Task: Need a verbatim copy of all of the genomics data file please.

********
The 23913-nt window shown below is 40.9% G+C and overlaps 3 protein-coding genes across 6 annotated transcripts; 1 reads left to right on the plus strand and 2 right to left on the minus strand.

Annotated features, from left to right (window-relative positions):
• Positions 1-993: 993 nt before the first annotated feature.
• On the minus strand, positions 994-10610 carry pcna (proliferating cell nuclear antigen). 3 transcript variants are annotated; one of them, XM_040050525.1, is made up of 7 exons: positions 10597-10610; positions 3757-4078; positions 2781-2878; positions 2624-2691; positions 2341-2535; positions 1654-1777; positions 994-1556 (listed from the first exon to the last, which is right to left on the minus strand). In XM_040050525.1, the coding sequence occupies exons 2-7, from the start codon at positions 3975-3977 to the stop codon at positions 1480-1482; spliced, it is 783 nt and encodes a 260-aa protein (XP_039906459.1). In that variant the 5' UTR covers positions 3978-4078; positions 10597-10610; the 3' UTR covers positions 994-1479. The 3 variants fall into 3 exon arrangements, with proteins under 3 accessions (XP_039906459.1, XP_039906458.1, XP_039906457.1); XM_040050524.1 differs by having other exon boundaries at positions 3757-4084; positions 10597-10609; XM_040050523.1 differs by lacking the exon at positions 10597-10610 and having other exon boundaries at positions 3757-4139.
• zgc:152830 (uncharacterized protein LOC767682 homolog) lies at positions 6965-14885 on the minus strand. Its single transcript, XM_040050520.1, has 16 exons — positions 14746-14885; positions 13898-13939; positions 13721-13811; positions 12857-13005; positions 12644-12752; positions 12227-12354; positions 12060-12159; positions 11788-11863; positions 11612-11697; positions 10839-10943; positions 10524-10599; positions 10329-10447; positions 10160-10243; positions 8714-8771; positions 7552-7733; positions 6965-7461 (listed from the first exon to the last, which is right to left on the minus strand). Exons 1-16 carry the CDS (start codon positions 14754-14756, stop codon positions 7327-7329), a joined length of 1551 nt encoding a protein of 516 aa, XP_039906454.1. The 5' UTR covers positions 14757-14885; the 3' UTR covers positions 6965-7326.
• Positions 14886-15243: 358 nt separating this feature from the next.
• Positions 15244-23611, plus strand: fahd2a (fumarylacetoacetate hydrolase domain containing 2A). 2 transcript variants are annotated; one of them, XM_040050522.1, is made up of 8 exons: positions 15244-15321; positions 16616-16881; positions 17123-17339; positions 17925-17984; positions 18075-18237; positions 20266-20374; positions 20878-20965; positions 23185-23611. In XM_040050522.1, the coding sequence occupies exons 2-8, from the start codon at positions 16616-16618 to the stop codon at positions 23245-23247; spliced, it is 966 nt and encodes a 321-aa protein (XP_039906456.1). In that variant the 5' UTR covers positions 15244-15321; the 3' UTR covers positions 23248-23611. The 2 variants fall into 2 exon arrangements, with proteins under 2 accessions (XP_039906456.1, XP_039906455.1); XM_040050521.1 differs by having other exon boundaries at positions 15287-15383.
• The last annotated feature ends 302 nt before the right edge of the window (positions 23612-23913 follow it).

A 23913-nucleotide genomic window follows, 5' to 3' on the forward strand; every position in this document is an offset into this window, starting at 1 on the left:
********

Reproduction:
The 23913-nt window shown below is 40.9% G+C and overlaps 3 protein-coding genes across 6 annotated transcripts; 1 reads left to right on the plus strand and 2 right to left on the minus strand.

Annotated features, from left to right (window-relative positions):
• Positions 1-993: 993 nt before the first annotated feature.
• On the minus strand, positions 994-10610 carry pcna (proliferating cell nuclear antigen). 3 transcript variants are annotated; one of them, XM_040050525.1, is made up of 7 exons: positions 10597-10610; positions 3757-4078; positions 2781-2878; positions 2624-2691; positions 2341-2535; positions 1654-1777; positions 994-1556 (listed from the first exon to the last, which is right to left on the minus strand). In XM_040050525.1, the coding sequence occupies exons 2-7, from the start codon at positions 3975-3977 to the stop codon at positions 1480-1482; spliced, it is 783 nt and encodes a 260-aa protein (XP_039906459.1). In that variant the 5' UTR covers positions 3978-4078; positions 10597-10610; the 3' UTR covers positions 994-1479. The 3 variants fall into 3 exon arrangements, with proteins under 3 accessions (XP_039906459.1, XP_039906458.1, XP_039906457.1); XM_040050524.1 differs by having other exon boundaries at positions 3757-4084; positions 10597-10609; XM_040050523.1 differs by lacking the exon at positions 10597-10610 and having other exon boundaries at positions 3757-4139.
• zgc:152830 (uncharacterized protein LOC767682 homolog) lies at positions 6965-14885 on the minus strand. Its single transcript, XM_040050520.1, has 16 exons — positions 14746-14885; positions 13898-13939; positions 13721-13811; positions 12857-13005; positions 12644-12752; positions 12227-12354; positions 12060-12159; positions 11788-11863; positions 11612-11697; positions 10839-10943; positions 10524-10599; positions 10329-10447; positions 10160-10243; positions 8714-8771; positions 7552-7733; positions 6965-7461 (listed from the first exon to the last, which is right to left on the minus strand). Exons 1-16 carry the CDS (start codon positions 14754-14756, stop codon positions 7327-7329), a joined length of 1551 nt encoding a protein of 516 aa, XP_039906454.1. The 5' UTR covers positions 14757-14885; the 3' UTR covers positions 6965-7326.
• Positions 14886-15243: 358 nt separating this feature from the next.
• Positions 15244-23611, plus strand: fahd2a (fumarylacetoacetate hydrolase domain containing 2A). 2 transcript variants are annotated; one of them, XM_040050522.1, is made up of 8 exons: positions 15244-15321; positions 16616-16881; positions 17123-17339; positions 17925-17984; positions 18075-18237; positions 20266-20374; positions 20878-20965; positions 23185-23611. In XM_040050522.1, the coding sequence occupies exons 2-8, from the start codon at positions 16616-16618 to the stop codon at positions 23245-23247; spliced, it is 966 nt and encodes a 321-aa protein (XP_039906456.1). In that variant the 5' UTR covers positions 15244-15321; the 3' UTR covers positions 23248-23611. The 2 variants fall into 2 exon arrangements, with proteins under 2 accessions (XP_039906456.1, XP_039906455.1); XM_040050521.1 differs by having other exon boundaries at positions 15287-15383.
• The last annotated feature ends 302 nt before the right edge of the window (positions 23612-23913 follow it).

A 23913-nucleotide genomic window follows, 5' to 3' on the forward strand; every position in this document is an offset into this window, starting at 1 on the left: